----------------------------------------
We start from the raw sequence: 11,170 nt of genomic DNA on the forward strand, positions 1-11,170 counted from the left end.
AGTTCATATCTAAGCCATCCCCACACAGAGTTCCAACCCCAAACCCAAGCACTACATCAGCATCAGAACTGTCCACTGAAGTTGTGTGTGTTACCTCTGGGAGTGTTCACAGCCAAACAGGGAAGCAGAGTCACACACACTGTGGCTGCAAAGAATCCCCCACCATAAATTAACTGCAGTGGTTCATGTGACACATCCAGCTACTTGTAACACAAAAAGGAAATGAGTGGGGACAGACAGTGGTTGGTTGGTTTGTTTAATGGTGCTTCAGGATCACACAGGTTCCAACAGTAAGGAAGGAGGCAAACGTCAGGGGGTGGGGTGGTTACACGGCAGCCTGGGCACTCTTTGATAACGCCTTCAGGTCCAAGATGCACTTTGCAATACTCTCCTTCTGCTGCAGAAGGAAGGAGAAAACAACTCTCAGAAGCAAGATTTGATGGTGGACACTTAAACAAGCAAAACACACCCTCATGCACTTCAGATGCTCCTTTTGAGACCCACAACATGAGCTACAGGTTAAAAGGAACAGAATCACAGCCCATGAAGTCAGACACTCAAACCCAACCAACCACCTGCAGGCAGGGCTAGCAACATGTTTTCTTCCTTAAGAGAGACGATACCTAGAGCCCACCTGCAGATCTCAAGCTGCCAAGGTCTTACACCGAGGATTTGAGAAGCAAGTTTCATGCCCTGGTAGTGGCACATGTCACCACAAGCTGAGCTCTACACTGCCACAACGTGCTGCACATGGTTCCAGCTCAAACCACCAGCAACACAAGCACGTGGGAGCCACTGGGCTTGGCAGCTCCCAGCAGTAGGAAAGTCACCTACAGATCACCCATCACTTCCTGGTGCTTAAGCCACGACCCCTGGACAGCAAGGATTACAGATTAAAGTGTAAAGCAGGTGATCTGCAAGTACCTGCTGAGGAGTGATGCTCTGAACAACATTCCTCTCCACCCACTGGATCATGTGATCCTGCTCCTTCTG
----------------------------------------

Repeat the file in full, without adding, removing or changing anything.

We start from the raw sequence: 11,170 nt of genomic DNA on the forward strand, positions 1-11,170 counted from the left end.
AGTTCATATCTAAGCCATCCCCACACAGAGTTCCAACCCCAAACCCAAGCACTACATCAGCATCAGAACTGTCCACTGAAGTTGTGTGTGTTACCTCTGGGAGTGTTCACAGCCAAACAGGGAAGCAGAGTCACACACACTGTGGCTGCAAAGAATCCCCCACCATAAATTAACTGCAGTGGTTCATGTGACACATCCAGCTACTTGTAACACAAAAAGGAAATGAGTGGGGACAGACAGTGGTTGGTTGGTTTGTTTAATGGTGCTTCAGGATCACACAGGTTCCAACAGTAAGGAAGGAGGCAAACGTCAGGGGGTGGGGTGGTTACACGGCAGCCTGGGCACTCTTTGATAACGCCTTCAGGTCCAAGATGCACTTTGCAATACTCTCCTTCTGCTGCAGAAGGAAGGAGAAAACAACTCTCAGAAGCAAGATTTGATGGTGGACACTTAAACAAGCAAAACACACCCTCATGCACTTCAGATGCTCCTTTTGAGACCCACAACATGAGCTACAGGTTAAAAGGAACAGAATCACAGCCCATGAAGTCAGACACTCAAACCCAACCAACCACCTGCAGGCAGGGCTAGCAACATGTTTTCTTCCTTAAGAGAGACGATACCTAGAGCCCACCTGCAGATCTCAAGCTGCCAAGGTCTTACACCGAGGATTTGAGAAGCAAGTTTCATGCCCTGGTAGTGGCACATGTCACCACAAGCTGAGCTCTACACTGCCACAACGTGCTGCACATGGTTCCAGCTCAAACCACCAGCAACACAAGCACGTGGGAGCCACTGGGCTTGGCAGCTCCCAGCAGTAGGAAAGTCACCTACAGATCACCCATCACTTCCTGGTGCTTAAGCCACGACCCCTGGACAGCAAGGATTACAGATTAAAGTGTAAAGCAGGTGATCTGCAAGTACCTGCTGAGGAGTGATGCTCTGAACAACATTCCTCTCCACCCACTGGATCATGTGATCCTGCTCCTTCTG